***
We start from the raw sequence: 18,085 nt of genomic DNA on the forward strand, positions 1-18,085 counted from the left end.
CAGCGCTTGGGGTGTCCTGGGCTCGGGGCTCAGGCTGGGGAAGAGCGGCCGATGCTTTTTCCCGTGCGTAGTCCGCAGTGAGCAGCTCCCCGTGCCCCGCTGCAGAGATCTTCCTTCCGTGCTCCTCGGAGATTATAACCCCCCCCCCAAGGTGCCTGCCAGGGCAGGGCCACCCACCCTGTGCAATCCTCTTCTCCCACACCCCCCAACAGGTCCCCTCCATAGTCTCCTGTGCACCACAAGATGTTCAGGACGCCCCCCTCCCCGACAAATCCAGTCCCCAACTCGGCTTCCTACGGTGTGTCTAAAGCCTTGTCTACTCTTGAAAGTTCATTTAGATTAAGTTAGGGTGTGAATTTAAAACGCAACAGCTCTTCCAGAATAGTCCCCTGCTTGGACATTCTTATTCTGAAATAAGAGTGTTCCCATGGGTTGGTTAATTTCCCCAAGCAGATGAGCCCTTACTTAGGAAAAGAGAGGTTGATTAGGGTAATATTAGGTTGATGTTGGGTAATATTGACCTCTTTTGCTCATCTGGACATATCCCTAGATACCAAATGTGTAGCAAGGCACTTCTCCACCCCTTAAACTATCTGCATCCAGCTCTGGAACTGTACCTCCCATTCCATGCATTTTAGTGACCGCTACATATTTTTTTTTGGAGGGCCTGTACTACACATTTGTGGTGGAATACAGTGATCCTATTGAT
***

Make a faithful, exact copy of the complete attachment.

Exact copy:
We start from the raw sequence: 18,085 nt of genomic DNA on the forward strand, positions 1-18,085 counted from the left end.
CAGCGCTTGGGGTGTCCTGGGCTCGGGGCTCAGGCTGGGGAAGAGCGGCCGATGCTTTTTCCCGTGCGTAGTCCGCAGTGAGCAGCTCCCCGTGCCCCGCTGCAGAGATCTTCCTTCCGTGCTCCTCGGAGATTATAACCCCCCCCCCAAGGTGCCTGCCAGGGCAGGGCCACCCACCCTGTGCAATCCTCTTCTCCCACACCCCCCAACAGGTCCCCTCCATAGTCTCCTGTGCACCACAAGATGTTCAGGACGCCCCCCTCCCCGACAAATCCAGTCCCCAACTCGGCTTCCTACGGTGTGTCTAAAGCCTTGTCTACTCTTGAAAGTTCATTTAGATTAAGTTAGGGTGTGAATTTAAAACGCAACAGCTCTTCCAGAATAGTCCCCTGCTTGGACATTCTTATTCTGAAATAAGAGTGTTCCCATGGGTTGGTTAATTTCCCCAAGCAGATGAGCCCTTACTTAGGAAAAGAGAGGTTGATTAGGGTAATATTAGGTTGATGTTGGGTAATATTGACCTCTTTTGCTCATCTGGACATATCCCTAGATACCAAATGTGTAGCAAGGCACTTCTCCACCCCTTAAACTATCTGCATCCAGCTCTGGAACTGTACCTCCCATTCCATGCATTTTAGTGACCGCTACATATTTTTTTTTGGAGGGCCTGTACTACACATTTGTGGTGGAATACAGTGATCCTATTGAT